Of course, Mad Men is fiction. But what about the rest of us? How often do we push down our real self, procrastinate the work of getting to know her, and instead obsess over changing our external circumstances, hoping they’ll offer us some sort of satisfaction? Or ignore who we are today in favor of who we think we’ll be tomorrow, what we think will satisfy us then? Or find ourselves categorically incapable of being in the here and now, distracted instead by the bright, shiny promise of what could be? It’s so funny, isn’t it, how, sometimes, somehow, we actually believe it’s easier to make decisions based on who we want to be than who we actually are–or possible to distract ourselves out of our dissatisfaction. I’m not happy, but maybe if I leave my philandering husband for this politician, or up and move my family across town, then I’ll feel better? Or, perhaps I’ll have a seventh scotch and screw my secretary–that should do the trick! Or, everything is great… but couldn’t it–shouldn’t it–be better?

Ridiculous, right? And yet. It’s kinda funny how that part carries the disturbing ring of truth, how Fantasyland and Tomorrowland hold such a timeless, universal appeal. I’m in a shitty relationship, but I don’t want to deal with it… I’m gonna cut my hair! And dye it, too! My job is sucking my soul… Time to plan a vacay! Everything is fine, but I sure am bored… maybe I’ll go back to school! Or maybe I should take up with that barista who makes a skull-and-crossbones in my latte foam… Or this: I’m so stressed out over the pages of final edits to my very first book, I just can’t deal… maybe I’ll pour myself a glass of wine, cozy up to the couch, and settled in to watch some salacious TV instead.

Although actually, for 56 minutes, that last one worked like a charm.

Read Full Post »

Amid all this talk about whether women need to be more like men to make it in a man’s world, along comes Katie Couric in a sexy fashion shoot for the March issue of Harper’s Bazaar, due out Feb. 16.

Guts ball — or career poison? Does it diminish her credibility or, in an unexpected way, add to it? In an odd pop-culture kind of way, is she giving women permission to be themselves?

Clearly, Couric has made it in a so-called man’s world. And in this photo-spread, it’s pretty clear she’s not trying to be like one. There she is in a short and sexy one-shoulder cocktail dress. With smoky kohl-rimmed eyes. And look, are those Christian Louboutains? There she is again, wearing a don’t-mess-with-me mini-skirted black suit by Giorgio Armani. She stares right at the camera. Not flirty. Not flinty.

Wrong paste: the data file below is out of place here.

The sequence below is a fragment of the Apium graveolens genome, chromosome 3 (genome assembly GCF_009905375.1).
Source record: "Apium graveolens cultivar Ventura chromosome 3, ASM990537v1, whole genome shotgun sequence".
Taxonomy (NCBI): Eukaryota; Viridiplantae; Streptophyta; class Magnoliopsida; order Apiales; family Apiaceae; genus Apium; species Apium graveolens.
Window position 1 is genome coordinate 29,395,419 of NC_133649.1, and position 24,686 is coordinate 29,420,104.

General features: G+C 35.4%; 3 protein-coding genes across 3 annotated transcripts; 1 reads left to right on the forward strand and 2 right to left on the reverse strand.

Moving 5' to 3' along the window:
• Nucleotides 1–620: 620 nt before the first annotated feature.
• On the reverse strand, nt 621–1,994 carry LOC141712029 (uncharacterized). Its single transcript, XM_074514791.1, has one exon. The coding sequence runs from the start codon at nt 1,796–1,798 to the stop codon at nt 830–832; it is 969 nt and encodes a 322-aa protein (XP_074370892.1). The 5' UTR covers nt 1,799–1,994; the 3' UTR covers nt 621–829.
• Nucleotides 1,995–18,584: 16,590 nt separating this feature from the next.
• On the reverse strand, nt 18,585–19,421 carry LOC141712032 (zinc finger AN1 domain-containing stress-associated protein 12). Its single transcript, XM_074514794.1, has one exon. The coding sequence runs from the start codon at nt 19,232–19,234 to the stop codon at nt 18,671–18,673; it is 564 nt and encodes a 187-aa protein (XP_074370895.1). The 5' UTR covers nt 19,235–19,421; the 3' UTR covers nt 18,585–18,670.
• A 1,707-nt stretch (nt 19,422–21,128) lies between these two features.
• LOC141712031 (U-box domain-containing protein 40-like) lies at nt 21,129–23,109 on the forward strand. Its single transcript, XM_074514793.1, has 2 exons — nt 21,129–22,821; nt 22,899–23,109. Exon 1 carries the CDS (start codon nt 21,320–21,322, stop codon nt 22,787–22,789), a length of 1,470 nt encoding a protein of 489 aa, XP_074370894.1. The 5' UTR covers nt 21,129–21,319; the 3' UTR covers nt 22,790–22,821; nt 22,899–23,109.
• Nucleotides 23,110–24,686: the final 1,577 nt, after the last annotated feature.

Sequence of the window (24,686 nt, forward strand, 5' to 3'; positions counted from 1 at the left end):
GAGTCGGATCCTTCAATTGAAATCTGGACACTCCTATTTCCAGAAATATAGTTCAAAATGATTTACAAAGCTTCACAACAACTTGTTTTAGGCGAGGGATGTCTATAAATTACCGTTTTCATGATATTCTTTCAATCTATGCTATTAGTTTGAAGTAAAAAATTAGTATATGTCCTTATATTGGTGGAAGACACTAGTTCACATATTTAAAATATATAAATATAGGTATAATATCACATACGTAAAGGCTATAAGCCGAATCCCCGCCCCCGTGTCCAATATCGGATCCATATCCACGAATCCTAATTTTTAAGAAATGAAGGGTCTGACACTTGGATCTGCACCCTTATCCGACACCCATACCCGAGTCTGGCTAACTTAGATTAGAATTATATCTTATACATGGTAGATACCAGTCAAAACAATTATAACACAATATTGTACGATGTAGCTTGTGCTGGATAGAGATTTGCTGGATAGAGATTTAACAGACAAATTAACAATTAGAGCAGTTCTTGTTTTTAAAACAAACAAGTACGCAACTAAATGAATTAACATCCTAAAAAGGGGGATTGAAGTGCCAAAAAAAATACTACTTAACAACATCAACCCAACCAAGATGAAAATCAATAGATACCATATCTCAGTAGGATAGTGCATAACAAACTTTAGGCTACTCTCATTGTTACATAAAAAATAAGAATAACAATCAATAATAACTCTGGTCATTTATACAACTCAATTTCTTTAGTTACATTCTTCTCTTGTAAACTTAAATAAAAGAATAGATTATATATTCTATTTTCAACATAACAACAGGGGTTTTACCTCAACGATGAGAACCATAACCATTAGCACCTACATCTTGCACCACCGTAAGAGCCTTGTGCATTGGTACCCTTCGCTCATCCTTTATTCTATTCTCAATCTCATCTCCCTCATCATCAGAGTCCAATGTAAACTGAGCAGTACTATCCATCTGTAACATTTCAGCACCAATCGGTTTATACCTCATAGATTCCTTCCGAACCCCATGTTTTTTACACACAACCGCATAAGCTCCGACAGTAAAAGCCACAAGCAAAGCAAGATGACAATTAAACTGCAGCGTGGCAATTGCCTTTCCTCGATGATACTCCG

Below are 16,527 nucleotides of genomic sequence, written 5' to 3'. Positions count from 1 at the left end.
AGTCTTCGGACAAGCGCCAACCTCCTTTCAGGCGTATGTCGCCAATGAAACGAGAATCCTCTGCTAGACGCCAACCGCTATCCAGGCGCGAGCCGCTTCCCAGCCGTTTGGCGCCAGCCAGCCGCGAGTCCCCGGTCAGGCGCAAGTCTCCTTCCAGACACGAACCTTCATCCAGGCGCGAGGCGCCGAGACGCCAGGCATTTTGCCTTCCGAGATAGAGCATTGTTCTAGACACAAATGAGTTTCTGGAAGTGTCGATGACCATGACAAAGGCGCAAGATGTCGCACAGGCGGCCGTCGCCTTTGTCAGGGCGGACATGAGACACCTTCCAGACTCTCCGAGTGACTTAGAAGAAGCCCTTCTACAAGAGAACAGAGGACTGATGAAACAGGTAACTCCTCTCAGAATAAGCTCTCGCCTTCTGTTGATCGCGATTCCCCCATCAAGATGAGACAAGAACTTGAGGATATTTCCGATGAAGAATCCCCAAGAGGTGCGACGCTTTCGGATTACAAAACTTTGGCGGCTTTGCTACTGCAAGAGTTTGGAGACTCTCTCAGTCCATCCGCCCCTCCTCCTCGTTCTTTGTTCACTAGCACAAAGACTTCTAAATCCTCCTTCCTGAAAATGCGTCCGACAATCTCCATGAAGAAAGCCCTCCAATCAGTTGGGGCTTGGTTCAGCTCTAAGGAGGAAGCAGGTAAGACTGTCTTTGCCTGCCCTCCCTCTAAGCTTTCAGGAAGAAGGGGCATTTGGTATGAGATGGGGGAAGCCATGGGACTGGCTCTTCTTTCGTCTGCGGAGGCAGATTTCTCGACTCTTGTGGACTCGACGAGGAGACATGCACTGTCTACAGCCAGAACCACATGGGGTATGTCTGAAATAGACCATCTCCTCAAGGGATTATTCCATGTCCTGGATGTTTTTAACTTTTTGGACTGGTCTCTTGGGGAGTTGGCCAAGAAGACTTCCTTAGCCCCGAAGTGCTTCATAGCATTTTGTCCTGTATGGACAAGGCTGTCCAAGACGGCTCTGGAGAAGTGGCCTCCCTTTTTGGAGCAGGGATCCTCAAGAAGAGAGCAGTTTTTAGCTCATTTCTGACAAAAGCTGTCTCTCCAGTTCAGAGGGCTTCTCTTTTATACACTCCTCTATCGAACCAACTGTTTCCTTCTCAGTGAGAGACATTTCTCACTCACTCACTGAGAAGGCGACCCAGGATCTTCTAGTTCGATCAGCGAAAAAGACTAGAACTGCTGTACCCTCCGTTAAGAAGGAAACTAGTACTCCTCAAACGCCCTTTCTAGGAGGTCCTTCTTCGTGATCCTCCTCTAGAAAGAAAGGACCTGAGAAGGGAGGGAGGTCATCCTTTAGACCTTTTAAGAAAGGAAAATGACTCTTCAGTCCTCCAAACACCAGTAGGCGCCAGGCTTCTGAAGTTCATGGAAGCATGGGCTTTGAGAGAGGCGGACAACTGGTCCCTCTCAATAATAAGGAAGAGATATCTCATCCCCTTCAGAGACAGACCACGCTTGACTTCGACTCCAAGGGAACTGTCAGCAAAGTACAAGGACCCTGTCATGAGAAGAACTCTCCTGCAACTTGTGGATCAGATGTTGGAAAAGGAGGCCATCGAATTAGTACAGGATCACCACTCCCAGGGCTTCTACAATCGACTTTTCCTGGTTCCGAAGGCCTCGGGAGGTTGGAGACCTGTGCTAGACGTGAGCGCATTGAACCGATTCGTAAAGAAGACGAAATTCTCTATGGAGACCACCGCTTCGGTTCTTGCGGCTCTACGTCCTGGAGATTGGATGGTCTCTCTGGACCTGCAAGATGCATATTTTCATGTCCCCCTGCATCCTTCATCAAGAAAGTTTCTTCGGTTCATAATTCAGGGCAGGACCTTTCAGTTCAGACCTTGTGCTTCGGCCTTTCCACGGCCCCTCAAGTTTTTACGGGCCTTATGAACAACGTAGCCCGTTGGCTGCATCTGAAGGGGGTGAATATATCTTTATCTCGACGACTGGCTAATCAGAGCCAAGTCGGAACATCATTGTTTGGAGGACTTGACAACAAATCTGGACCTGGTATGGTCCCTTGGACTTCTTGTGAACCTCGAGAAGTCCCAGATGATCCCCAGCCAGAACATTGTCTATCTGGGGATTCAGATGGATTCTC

But on top of her game.

It’s a combination of sex and power, writes Robin Givhan in the Washington Post, who finds the pictures:

… an audacious celebration of a powerful woman as a boldly sexy one, too.

There’s nothing reserved or hesitant in the sex appeal on display in the four-page story about Couric. The images are a full-throated, even exaggerated, rebuke of the notion that a woman must dress in a prescribed manner — Suze Orman suits, full-coverage blouses, sensible heels — to protect her IQ, her résumé and her place in a male-dominated work culture.

Post- or pre-feminist? You tell me. Obviously, there is/will be backlash. Like this from Jezebel.com:

This argument feels like one of those moments where counterintuitive logic comes full circle to just plain retrogressiveness. I support Katie Couric’s right to pose as sexily as she wants to. Fashion shoots are fun and she looks great at whatever age. It’s part of her job, like it or not, to be someone people want to look at or watch. But do we have to pretend that the display of the traditional beauty of someone on television, as seen in a fashion magazine, is somehow fresh and progressive? Show me Candy Crowley in Balenciaga (or, um, in sweatpants?) and maybe I’ll be impressed.

And yet, stilettos notwithstanding, the fashion shoot, and reaction to it, makes you wonder all sorts of things. Do women have to downplay their sexuality to be taken seriously? If they don’t, are they playing to some regressive male fantasy? Are women still judged on their looks as much as on their abilites?

Or is this sexy shoot of the first successful female network news anchor none of the above? Is it really about seizing our identity as women without apologies, like Justice Sotomayor’s fire engined red nail enamel, a subtle sign that, as Gloria Steinem suggested in Shannon’s post from yesterday, it’s time to make the world fit women, rather than the other way around.

Now clearly, Gloria would have major issue with the stilettos. And probably with the fashion shoot itself. But with the underlying message?